Triggers and relapse, a craving connection for addicts

I’ve already written about one reason why cravings make quitting difficult (find it here). However, cravings and triggers are not just abstract concepts; they are well known, important players in addiction research and I think they deserve some more attention.

What are triggers?

A trigger can be thought of as anything that brings back thoughts, feelings, and memories that have to do with addiction (like a computer reminding a sex addict of porn). In addiction research, these are often simply called cues. The word comes from learning research in which a reward (or punishment) is paired with something (the cue).

For instance, in Pavlov‘s classic experiment, a dog heard a bell ring right before it would get served its daily portion of meat. The dog quickly learned to associate the bell with food, and would begin salivating as soon as the bell would ring, even before the food was presented. In this case, the bell was the cue, and food the reward it was paired with.

The story in drug addiction is similar. I’m sure many of you can relate to the overwhelming memories and emotions that seem to come out of nowhere when you hear music you used to get high to or pass a street where you used to buy drugs (or sex). Each of those examples is a trigger that is simply bringing about a similar reaction to Pavlov’s dog’s salivation. Seeing these things, or hearing them, creates an immediate response to the reward that it was paired with, the drug!

Triggers, cravings, drugs, and relapse

As if matters needed to be made worse, triggers not only bring about responses that make you think about the drug. In fact, over and over in learning and addiction research, it’s been shown that triggers actually bring back drug seeking, and drug wanting, behavior. As soon as a cue (or trigger) is presented, both animals and humans who have been exposed to drugs for an extended period of time, will go right back to the activity that used to bring them drugs even after months of being without it. In fact, their levels of drug seeking will bounce back as if no time has passed. Sound familiar?!

Given these findings, is it any wonder that cravings bring about relapse in so many addicts who are trying to quit? If simply thinking about, or hearing, something that was always tied to drugs can bring about such a strong response, what is an addict to do?

Is there a solution for addicts??

For now, the simplest way to break the trigger-response connection is simply repeated exposure without the reward. As bizarre as this may seem, staying away from the triggers can make their ability to bring back the old drug-behavior stronger. Obviously, this isn’t something that should be undertaken lightly. I’m currently working on putting together a drug treatment system that specifically addresses these issues so that with help, users can eventually release the hold that triggers have over them.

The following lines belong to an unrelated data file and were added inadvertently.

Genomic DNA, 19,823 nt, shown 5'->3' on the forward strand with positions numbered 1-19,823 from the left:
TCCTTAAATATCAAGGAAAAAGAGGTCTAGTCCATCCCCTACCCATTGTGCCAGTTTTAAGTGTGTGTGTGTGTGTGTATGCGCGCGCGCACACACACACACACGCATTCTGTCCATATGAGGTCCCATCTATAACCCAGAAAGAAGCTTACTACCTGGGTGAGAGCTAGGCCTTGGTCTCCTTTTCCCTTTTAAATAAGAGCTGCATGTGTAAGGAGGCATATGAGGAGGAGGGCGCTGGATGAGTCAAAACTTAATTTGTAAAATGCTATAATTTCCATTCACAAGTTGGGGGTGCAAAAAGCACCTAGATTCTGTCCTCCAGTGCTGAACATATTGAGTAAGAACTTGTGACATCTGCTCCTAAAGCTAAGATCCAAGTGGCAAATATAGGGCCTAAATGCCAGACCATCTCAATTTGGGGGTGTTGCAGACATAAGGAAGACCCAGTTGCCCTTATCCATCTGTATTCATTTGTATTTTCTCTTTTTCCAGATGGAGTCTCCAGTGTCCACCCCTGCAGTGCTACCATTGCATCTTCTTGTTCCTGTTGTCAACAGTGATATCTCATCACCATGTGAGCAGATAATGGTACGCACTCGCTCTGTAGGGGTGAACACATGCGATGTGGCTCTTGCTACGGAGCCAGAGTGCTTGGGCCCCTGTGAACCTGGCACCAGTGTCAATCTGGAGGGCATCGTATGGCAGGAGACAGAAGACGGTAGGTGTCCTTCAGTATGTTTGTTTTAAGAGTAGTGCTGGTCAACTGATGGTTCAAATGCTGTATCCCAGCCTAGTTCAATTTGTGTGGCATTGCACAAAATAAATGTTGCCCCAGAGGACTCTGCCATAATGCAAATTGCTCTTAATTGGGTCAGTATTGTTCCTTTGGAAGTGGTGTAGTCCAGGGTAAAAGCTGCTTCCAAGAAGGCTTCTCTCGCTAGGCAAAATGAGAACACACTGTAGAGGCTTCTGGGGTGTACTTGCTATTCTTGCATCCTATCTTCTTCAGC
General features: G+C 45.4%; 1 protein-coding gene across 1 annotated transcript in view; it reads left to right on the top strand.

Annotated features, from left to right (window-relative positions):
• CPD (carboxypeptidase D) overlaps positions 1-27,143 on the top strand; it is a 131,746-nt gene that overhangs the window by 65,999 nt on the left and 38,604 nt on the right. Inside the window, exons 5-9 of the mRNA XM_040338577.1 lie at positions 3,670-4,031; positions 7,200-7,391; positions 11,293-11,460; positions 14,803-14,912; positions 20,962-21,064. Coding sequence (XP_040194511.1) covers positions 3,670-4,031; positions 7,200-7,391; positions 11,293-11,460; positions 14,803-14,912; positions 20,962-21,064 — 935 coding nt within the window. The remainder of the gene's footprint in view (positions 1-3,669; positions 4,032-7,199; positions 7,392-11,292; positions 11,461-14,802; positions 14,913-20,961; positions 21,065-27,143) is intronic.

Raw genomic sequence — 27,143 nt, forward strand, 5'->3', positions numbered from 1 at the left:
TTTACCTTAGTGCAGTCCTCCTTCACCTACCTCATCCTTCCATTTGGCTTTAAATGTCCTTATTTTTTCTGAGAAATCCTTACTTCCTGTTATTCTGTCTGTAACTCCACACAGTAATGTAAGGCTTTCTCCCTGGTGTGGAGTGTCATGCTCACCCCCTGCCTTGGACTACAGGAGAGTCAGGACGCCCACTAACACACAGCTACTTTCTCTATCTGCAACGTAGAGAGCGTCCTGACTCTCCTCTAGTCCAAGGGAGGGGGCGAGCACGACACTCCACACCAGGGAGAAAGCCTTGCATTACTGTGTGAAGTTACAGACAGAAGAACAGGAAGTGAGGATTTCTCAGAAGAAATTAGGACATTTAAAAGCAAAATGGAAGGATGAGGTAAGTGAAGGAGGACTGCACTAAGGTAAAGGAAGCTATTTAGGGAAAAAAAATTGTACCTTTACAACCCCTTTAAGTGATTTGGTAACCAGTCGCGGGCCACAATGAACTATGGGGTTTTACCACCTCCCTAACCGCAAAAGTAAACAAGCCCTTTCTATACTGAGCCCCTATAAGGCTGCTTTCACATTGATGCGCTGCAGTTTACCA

In the meantime, be honest with those around you, and if you’re seeing a therapist, or a good case manager, tell them about your triggers so that you can hopefully start talking about them, and re-triggering them in a safe environment. As always, feel free to email me with any questions you might have.

Cravings – The all consuming experience of wanting something

In my studies of addiction, the concept of cravings comes up often. Researchers talk of “wanting” versus “liking” of drugs and of the idea that cravings are a programmed response to environmental signals that have been connected to drug use through experience.

What are cravings?

I agree with these descriptions and the idea that cravings are strong memories that are linked to the effect of drugs on the brain’s neurochemistry. The immense neurotransmitter release that is often brought on by the ingestion of drugs is responsible both for the experience and the lasting effects on learning. When it comes down to it, memories are really the brain re-experiencing an event, so it makes sense that reliving a drug, sex, or other past-compulsive experience would cause a serious emotional reaction.

But aside from all the research, I know very well what cravings feel like. I know the intoxication you feel the moment that memory hits you and your entire body tingles with anticipation. It’s as if your whole being is crying out saying “This is what we’ve been waiting for. Give it to me!!!” I never know to expect it, but when they hit, there’s no questioning – I know that a craving has just taken over me. It’s no wonder that people go out over these things, especially early on in recovery.

How to deal with cravings

I’m now at the point where no matter how strong the craving, I’m not about to throw everything I’ve worked for out the window for another hit. But still, it’s just so damn tempting.

When you have a craving, recognize it for what it is. You might as well enjoy the rush, it’s like a freebie you don’t get to control. By being scared of the feeling, you induce more anxiety and shame that may lead you to act out. Instead, recognize your lack of control over the craving, let the experience happen, and go on with your life.

If the experience is overwhelming, make sure there’s someone you can talk to about it (a therapist, partner, parent, or 12 step sponsor). As time passes your cravings will become less and less frequent, though without specific treatment, their intensity will likely not go away.

Cravings are a part os the reality of addiction – knowing what to do with them is a key to success.